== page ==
Lilah Fowler "Passage and pair" (2013, installation view at Maria Stenfors, London; photography by Matthew Booth, Image courtesy of Maria Stenfors).
Has the fact that this is an exhibition, which has a closing date, changed your approach to this project? What will happen to this work at the end of the exhibition?
The work is up for two weeks for the viewer to navigate from the gallery site to the domain page and download an image. The image is the last remnant of the work after that, whatever uses people make of it.
The image was made using a free 3D sketchup drawing of a rock, collapsed to show the flattened polygons. The rocks exist in this digital space, as something that's supposed to be three dimensional but is actually hollow and of an indeterminable scale that can be warped and flattened at the same time. The two don't necessarily correlate and they change in unexpected ways. (A vinyl flooring and wallpaper pattern that's used as a backdrop for some of my sculptures uses a similar source.)
It's also a chance to experiment with my own data gathering: anything that is submitted into the GPS text field is instantly sent to me. This will maybe shape future works.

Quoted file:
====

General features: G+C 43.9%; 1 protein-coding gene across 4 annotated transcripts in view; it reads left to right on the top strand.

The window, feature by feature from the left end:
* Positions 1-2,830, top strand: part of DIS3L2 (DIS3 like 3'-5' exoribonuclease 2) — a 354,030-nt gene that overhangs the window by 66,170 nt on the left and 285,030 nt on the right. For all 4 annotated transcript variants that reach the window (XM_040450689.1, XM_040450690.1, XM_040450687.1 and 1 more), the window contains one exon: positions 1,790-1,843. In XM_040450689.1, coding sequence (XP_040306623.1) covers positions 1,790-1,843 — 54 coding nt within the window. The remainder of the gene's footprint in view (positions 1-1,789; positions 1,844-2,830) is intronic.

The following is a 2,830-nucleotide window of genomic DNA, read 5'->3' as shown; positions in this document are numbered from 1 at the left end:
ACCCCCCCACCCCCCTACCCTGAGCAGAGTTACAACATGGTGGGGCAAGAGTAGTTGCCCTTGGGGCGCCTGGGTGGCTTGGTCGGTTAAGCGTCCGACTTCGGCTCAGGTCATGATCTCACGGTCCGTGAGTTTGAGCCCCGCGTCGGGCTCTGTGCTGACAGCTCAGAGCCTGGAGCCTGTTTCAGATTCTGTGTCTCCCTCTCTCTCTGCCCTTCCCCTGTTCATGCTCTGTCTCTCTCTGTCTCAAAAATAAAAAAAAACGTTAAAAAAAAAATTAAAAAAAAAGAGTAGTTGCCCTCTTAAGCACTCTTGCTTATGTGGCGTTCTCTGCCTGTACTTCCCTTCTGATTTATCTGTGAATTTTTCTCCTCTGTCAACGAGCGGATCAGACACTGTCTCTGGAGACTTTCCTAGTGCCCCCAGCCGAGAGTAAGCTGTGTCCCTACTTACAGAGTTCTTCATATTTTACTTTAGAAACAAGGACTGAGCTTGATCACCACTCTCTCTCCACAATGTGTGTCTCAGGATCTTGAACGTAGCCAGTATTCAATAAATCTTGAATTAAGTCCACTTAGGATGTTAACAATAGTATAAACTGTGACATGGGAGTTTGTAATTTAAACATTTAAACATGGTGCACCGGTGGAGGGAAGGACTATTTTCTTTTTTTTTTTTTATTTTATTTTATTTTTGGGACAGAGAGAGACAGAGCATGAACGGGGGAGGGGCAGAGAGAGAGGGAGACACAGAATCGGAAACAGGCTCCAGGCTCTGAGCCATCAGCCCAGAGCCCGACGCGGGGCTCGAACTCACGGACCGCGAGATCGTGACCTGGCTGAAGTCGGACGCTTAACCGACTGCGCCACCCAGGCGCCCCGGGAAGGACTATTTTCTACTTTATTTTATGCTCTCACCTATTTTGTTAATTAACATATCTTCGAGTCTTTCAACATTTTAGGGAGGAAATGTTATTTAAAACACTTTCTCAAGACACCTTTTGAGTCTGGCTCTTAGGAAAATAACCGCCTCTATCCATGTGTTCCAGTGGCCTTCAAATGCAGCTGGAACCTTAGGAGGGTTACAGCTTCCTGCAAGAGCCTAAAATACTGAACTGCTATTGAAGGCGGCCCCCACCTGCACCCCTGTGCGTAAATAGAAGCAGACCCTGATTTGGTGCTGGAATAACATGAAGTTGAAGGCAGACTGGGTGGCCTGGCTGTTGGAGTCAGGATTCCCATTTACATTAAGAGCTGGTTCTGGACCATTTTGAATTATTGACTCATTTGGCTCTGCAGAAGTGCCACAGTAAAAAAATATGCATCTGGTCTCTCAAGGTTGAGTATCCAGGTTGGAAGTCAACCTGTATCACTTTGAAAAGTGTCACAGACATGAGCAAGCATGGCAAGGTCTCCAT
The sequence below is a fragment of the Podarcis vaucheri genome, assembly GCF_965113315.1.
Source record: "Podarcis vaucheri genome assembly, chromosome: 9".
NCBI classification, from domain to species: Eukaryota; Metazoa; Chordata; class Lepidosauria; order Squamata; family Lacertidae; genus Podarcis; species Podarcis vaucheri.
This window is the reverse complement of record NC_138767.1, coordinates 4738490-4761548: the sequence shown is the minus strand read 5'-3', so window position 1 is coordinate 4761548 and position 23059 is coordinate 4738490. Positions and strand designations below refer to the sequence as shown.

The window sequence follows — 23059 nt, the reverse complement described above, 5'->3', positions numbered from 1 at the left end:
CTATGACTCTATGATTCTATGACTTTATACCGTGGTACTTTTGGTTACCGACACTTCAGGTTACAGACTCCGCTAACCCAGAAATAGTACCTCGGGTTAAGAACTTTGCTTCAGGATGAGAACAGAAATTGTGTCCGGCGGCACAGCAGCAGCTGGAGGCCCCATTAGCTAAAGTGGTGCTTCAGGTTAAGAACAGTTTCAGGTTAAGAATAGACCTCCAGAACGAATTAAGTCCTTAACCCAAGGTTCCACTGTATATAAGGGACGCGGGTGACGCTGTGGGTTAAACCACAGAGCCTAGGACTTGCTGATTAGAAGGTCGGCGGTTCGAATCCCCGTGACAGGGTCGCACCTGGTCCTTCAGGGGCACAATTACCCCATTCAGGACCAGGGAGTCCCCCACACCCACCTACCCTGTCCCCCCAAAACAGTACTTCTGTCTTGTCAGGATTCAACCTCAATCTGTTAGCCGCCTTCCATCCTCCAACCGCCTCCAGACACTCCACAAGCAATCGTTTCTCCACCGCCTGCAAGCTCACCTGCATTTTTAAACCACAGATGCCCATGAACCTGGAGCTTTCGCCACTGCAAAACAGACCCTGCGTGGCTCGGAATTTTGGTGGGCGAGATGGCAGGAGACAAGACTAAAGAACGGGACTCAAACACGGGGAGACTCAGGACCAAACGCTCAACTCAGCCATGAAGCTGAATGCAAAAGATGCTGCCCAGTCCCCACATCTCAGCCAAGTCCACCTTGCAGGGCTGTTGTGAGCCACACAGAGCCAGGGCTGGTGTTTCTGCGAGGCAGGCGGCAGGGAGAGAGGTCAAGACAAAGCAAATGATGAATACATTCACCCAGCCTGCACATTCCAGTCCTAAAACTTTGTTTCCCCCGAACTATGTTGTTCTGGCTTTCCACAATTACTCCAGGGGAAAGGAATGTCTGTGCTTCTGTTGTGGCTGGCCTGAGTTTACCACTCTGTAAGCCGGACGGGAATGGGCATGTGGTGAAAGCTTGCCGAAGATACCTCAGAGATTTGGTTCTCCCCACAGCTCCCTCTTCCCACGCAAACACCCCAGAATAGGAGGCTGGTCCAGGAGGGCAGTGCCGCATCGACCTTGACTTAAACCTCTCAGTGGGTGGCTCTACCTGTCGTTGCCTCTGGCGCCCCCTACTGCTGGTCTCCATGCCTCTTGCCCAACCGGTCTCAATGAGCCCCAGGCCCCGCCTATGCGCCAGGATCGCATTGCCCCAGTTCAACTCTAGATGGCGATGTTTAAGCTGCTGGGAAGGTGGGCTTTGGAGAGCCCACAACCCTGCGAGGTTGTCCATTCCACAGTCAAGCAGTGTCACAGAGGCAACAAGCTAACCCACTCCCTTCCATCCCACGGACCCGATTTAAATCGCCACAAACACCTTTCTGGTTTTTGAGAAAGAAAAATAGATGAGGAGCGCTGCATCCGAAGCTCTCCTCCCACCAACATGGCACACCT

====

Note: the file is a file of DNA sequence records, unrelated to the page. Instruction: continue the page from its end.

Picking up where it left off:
Lilah Fowler, Vessel (Yucca) (2014)
This is not your first work experimenting with online dissemination and the online object. What is the relationship you see between the materials you produce and their presence online?
The first work that I made that played with the location of the artwork was part of an edition where I bought a domain name and made a plain white A2 print with the text in the middle saying:
which was also the title of the work); on the reverse of these prints was a password. The idea was that whoever bought the print would go to this web address and see the artwork (a color digital image of a quite architecturally intriguing rock). Beneath the image was a box where you could submit the password that would give access to a black and white, lower res version of this image, along with precise printing instructions. I consider the printout to be a record of the transaction. I was interested in playing with how someone can own something that exists in this space, copied into probably five different locations in different datacenters and also appears on your browser as a copy. This inability to grasp and take hold of the work that you own intrigued me.